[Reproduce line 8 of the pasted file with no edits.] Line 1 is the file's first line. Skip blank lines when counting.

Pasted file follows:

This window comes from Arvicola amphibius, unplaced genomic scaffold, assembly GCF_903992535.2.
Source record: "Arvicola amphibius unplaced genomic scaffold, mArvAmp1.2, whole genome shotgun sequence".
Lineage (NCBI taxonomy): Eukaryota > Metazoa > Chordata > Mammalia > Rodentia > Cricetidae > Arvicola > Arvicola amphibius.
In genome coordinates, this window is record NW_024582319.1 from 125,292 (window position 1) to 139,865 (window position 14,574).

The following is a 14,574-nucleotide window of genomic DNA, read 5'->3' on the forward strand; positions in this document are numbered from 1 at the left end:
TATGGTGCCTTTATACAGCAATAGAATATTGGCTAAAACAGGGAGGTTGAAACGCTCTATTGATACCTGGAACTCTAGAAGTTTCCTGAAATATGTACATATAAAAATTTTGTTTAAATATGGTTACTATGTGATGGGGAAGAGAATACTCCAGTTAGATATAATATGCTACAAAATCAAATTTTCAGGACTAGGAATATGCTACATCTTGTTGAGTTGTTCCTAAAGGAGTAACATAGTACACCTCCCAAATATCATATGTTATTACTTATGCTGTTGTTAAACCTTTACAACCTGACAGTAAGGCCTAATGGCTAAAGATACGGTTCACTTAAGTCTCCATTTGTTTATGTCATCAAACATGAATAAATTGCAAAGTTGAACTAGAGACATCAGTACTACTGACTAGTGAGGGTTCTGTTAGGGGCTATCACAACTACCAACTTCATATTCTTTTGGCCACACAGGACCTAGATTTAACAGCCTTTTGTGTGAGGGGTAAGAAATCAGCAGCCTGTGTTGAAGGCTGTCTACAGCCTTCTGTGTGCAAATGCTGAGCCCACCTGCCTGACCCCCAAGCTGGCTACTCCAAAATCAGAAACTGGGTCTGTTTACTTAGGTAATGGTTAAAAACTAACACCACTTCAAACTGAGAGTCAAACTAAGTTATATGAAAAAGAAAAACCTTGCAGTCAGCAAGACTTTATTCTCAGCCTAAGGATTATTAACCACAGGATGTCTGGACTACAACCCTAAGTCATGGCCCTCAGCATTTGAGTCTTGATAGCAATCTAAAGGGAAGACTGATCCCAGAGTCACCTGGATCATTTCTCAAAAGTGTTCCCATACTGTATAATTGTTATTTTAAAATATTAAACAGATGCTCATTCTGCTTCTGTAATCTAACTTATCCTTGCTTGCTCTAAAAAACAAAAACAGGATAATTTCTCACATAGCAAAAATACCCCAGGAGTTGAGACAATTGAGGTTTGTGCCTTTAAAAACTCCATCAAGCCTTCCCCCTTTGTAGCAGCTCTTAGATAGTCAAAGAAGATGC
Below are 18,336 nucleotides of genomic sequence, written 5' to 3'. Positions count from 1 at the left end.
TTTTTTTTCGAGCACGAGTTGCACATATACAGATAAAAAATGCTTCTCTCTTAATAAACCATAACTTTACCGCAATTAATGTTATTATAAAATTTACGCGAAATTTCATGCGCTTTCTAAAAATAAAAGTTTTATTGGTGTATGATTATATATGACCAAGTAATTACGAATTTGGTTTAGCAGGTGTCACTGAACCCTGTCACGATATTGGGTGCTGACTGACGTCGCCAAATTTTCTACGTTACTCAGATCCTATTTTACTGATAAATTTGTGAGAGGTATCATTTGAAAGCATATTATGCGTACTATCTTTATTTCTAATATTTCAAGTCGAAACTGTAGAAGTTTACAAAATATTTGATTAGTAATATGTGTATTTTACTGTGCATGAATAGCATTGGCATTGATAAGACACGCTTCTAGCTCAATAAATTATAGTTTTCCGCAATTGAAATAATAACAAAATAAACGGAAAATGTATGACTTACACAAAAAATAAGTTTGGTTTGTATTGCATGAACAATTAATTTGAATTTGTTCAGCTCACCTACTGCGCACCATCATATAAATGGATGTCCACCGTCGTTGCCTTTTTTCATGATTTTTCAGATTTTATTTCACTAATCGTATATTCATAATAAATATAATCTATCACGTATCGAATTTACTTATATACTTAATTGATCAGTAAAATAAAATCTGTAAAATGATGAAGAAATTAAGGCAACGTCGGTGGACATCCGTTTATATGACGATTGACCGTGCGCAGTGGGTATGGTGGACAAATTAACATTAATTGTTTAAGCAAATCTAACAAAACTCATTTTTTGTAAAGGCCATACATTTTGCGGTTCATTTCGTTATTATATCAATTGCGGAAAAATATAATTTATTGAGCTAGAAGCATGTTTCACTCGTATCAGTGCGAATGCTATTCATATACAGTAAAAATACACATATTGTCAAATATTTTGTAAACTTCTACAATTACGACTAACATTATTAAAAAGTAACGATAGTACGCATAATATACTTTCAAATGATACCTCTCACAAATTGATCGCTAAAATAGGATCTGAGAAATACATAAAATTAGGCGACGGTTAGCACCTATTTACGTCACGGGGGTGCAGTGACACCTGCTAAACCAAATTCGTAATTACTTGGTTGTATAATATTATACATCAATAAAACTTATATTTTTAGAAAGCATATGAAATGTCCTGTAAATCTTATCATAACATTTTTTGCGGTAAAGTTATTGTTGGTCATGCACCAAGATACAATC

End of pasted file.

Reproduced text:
TTTTTTTTCGAGCACGAGTTGCACATATACAGATAAAAAATGCTTCTCTCTTAATAAACCATAACTTTACCGCAATTAATGTTATTATAAAATTTACGCGAAATTTCATGCGCTTTCTAAAAATAAAAGTTTTATTGGTGTATGATTATATATGACCAAGTAATTACGAATTTGGTTTAGCAGGTGTCACTGAACCCTGTCACGATATTGGGTGCTGACTGACGTCGCCAAATTTTCTACGTTACTCAGATCCTATTTTACTGATAAATTTGTGAGAGGTATCATTTGAAAGCATATTATGCGTACTATCTTTATTTCTAATATTTCAAGTCGAAACTGTAGAAGTTTACAAAATATTTGATTAGTAATATGTGTATTTTACTGTGCATGAATAGCATTGGCATTGATAAGACACGCTTCTAGCTCAATAAATTATAGTTTTCCGCAATTGAAATAATAACAAAATAAACGGAAAATGTATGACTTACACAAAAAATAAGTTTGGTTTGTATTGCATGAACAATTAATTTGAATTTGTTCAGCTCACCTACTGCGCACCATCATATAAATGGATGTCCACCGTCGTTGCCTTTTTTCATGATTTTTCAGATTTTATTTCACTAATCGTATATTCATAATAAATATAATCTATCACGTATCGAATTTACTTATATACTTAATTGATCAGTAAAATAAAATCTGTAAAATGATGAAGAAATTAAGGCAACGTCGGTGGACATCCGTTTATATGACGATTGACCGTGCGCAGTGGGTATGGTGGACAAATTAACATTAATTGTTTAAGCAAATCTAACAAAACTCATTTTTTGTAAAGGCCATACATTTTGCGGTTCATTTCGTTATTATATCAATTGCGGAAAAATATAATTTATTGAGCTAGAAGCATGTTTCACTCGTATCAGTGCGAATGCTATTCATATACAGTAAAAATACACATATTGTCAAATATTTTGTAAACTTCTACAATTACGACTAACATTATTAAAAAGTAACGATAGTACGCATAATATACTTTCAAATGATACCTCTCACAAATTGATCGCTAAAATAGGATCTGAGAAATACATAAAATTAGGCGACGGTTAGCACCTATTTACGTCACGGGGGTGCAGTGACACCTGCTAAACCAAATTCGTAATTACTTGGTTGTATAATATTATACATCAATAAAACTTATATTTTTAGAAAGCATATGAAATGTCCTGTAAATCTTATCATAACATTTTTTGCGGTAAAGTTATTGTTGGTCATGCACCAAGATACAATC